Wallace “J.” Nichols spends his time discovering nature. He spent his youth exploring oceans and forests, as well as his own family history. Resulting in a fascination for genetics and animal migration, as well as human culture and conservation—these have been the topics of his undergraduate studies at DePauw University, graduate studies at Duke University and University of Arizona, his academic research as a Fulbright Fellow and as a research associate at the California Academy of Sciences.

Through field research, his work with commercial fishermen, and the time he spends in coastal villages, he encounters among people a common appreciation for the ocean’s beauty, abundance and mysteries. Nichols finds successful conservation efforts often include unexpected alliances and that there is common ground to be found between so-called “enemies” of nature.

Dr. Nichols has undertaken the task of reaching new constituencies with a positive and inclusive conservation message and building a network of like-minded people, from diverse regions, backgrounds and careers who share a commitment to maintaining abundant life in the oceans and on the coasts. In 1998 he founded the Grupo Tortuguero, an international grassroots movement dedicated to restoring Pacific sea turtles and to sustainable management of ocean fisheries. In 1999 he co-founded and for five years directed WiLDCOAST, an international conservation team dedicated to the protection of coastal wilderness where he and a diverse group of partners organized fishermen to protect endangered sea turtles and helped coastal ranchers protect their shores for future generations. In 2003 Nichols and eight others trekked 1,900 km along the coast from Oregon to Mexico to bring attention to coastal and ocean issues. He also spearheads the Ocean Revolution, a program that inspires, involves and mentors the next generation of ocean conservation leaders.

Currently, J. works with several universities and organizations to advance ocean protection, including California Academy of Sciences as a Research Associate, Conservation Science Advisor for ProPeninsula, on a global bycatch study with Duke University and Blue Ocean Institute, and has served as an advisor or board member of Turtle Island Restoration Network, Biosphere Foundation, Animal Alliance, Coastwalk, Drylands Institute, Oceana, and Reef Protection International. For two years he served as Senior Research Scientist at the Ocean Conservancy.

J.’s projects and philosophy incorporates participatory science, social networking/community organizing, and creative communication to inspire a healthier relationship with the sea.

J. is author of more than fifty scientific papers, book chapters, popular articles, and reports on sea turtle ecology and ocean conservation. His efforts are featured in National Geographic, Scientific American, Time, Newsweek and other international media. He is the author of the children’s book Chelonia: Return of the sea turtle, which has been translated to Spanish and is distributed throughout Mexico to underprivileged youth. He is also co-author of the screenplay Adelita’s Journey based on the true story of one loggerhead sea turtle’s epic 24,000 km migration from Japan to Mexico and back home again. J. continues to share his research with millions of school children around the world through school and aquarium visits, field trips, the Internet and various publications and writing projects.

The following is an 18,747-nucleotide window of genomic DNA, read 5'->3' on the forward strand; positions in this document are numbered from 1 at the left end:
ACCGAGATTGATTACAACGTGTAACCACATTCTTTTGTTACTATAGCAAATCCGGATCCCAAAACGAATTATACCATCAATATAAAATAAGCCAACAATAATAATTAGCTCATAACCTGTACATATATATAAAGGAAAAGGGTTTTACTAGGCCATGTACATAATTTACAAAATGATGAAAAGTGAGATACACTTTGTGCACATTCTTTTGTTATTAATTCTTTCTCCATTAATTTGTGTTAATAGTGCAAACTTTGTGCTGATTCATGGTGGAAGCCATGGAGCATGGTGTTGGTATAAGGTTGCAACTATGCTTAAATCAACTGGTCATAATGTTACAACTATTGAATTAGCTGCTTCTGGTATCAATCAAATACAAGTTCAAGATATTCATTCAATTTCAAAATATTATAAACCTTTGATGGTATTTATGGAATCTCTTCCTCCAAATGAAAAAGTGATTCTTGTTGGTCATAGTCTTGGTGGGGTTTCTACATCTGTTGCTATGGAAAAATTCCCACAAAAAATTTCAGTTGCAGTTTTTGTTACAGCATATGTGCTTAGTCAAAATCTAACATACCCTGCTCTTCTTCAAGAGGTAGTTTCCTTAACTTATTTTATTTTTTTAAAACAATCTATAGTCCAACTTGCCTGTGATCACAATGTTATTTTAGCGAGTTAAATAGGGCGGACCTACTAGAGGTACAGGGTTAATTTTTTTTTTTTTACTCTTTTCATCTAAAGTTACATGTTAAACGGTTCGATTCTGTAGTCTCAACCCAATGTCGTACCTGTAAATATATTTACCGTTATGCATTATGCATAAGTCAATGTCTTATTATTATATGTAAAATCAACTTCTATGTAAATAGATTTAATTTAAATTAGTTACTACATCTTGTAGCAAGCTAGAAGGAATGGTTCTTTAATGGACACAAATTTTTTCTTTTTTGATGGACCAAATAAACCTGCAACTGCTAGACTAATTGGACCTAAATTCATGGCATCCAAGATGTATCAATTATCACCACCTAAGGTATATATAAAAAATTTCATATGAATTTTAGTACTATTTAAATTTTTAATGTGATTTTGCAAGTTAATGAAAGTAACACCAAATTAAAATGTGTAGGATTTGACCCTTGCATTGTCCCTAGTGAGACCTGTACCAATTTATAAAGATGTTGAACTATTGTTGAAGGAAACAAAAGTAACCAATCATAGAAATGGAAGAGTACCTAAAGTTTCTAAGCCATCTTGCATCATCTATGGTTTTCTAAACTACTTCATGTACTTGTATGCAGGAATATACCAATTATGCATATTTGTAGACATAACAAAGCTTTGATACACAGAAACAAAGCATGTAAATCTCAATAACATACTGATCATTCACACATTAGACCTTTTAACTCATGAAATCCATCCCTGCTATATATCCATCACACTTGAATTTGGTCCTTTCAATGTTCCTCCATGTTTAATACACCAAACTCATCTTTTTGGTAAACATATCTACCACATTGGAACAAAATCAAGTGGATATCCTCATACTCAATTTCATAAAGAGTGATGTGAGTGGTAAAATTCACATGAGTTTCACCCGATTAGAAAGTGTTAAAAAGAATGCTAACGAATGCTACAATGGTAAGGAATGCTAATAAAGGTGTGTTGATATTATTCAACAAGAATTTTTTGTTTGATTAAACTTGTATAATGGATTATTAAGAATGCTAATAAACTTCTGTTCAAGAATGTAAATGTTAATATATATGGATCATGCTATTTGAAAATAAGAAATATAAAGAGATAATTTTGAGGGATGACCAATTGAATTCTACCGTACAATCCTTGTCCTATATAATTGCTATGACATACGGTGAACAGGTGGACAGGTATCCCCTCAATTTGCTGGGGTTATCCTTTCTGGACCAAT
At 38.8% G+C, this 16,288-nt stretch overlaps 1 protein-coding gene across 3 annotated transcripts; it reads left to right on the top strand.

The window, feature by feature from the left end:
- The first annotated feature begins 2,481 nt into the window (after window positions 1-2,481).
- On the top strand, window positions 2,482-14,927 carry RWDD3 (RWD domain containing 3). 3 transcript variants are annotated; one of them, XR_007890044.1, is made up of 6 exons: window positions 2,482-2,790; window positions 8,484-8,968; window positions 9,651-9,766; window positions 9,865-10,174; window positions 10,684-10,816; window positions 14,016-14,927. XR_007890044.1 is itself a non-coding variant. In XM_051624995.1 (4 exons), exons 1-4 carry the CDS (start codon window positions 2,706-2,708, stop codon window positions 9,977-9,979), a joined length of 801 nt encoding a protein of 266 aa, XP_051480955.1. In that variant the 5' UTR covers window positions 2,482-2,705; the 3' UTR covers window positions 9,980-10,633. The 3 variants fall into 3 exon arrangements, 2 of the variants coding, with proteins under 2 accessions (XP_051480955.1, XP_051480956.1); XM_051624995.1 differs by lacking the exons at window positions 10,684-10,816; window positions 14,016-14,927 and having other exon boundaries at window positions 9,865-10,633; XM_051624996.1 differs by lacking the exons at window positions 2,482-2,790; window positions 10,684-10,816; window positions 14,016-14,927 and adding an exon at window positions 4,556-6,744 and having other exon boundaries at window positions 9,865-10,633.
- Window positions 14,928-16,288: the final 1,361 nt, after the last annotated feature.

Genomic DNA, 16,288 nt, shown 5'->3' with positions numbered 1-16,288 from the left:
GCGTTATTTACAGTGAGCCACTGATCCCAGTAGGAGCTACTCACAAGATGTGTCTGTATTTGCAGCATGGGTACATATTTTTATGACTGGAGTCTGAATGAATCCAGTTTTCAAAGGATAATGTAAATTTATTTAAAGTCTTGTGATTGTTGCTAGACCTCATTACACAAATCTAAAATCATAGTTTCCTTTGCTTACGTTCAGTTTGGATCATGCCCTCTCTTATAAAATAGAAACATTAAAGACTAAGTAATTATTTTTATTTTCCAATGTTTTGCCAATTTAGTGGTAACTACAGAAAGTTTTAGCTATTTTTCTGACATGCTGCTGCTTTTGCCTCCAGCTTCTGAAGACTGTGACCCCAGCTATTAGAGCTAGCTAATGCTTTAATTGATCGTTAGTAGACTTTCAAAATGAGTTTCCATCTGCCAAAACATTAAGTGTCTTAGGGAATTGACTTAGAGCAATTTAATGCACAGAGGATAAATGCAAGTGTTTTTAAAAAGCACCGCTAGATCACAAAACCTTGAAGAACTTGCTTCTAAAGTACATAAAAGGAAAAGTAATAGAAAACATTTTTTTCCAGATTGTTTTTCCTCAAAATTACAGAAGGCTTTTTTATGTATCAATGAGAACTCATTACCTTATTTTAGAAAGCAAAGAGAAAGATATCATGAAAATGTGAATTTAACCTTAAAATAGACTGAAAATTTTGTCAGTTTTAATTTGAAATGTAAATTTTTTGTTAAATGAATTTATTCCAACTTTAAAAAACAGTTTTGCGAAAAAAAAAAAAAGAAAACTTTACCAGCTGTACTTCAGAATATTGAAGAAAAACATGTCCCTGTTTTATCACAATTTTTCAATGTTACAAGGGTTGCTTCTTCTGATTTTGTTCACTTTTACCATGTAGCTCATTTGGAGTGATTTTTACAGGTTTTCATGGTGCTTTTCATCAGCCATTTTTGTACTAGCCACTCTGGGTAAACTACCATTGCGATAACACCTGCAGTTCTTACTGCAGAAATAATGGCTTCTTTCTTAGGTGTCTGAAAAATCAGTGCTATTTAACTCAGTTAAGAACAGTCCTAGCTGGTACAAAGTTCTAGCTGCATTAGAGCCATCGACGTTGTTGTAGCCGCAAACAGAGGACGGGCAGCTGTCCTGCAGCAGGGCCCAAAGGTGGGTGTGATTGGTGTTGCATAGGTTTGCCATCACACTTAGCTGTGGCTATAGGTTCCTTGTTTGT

Dr. Nichols is a Research Associate at the California Academy of Sciences and a member and former Regional Vice Chair of the IUCN Marine Turtle Specialist Group. He currently advises a group of dedicated and energetic graduate students at universities in both Mexico and the U.S.

My hobbies: When I’m traveling or at home I greatly enjoy swimming, hiking, kayaking, trail running and getting in the ocean. I have an apparently genetic inclination toward old International Harvester trucks, which can often be found parked in the yard. Currently “fixing up” a 1958 4WD pickup, and previously a 1972 International Travelall was my trusted Baja field vehicle. I prefer eating “slow food” at our table, like Swanton berries or local organic produce and seafood. The slower the tastier—the more we know about who/how/where the food was caught or grown, the better. I always prefer to look the farmer, fisher or rancher in the eye and talk about the food we share.

At Home: I live amidst redwood trees on the central coast of California in the middle of our newest state park. We “restored” a house using recycled materials, mostly salvaged Douglas fir from an old warehouse. Under this roof with me is my partner Dana, our daughters Grayce and Julia, a big Maine Coon cat named Burle, a Newfoundland Landseer named Fisher and a guinea pig named Monkey. Coyotes, bobcats, owls, hawks, herons, bats, wild pigs and turkeys, deer and the rare mountain lion visit our home. Salmon and steelhead still come up our creek.

Things You Don’t Know About Me: I’ve been into turtles since I was a kid. I think it grew out of my dual obsessions with dinosaurs and the ocean and was fueled by our summers near the Chesapeake Bay where we would catch snapping turtles and paint numbers on their shells. Catching them again helped us estimate how many turtles were in the creeks. When I learned that people studied ocean animals for a living, my fate was sealed. After sea turtles, I’m most fascinated by mountain lions.

Where In The World I Would Most Like To Be: I’ve seen a lot of exciting places. The central coast of California suits me well and I thrive here—I fully dig the climate, people, progressive politics and local organic food. The only other place I often wish I could be is beneath that clear, deep, warm blue ocean 30 miles offshore of Bahia Magdalena. Amazing things happen there.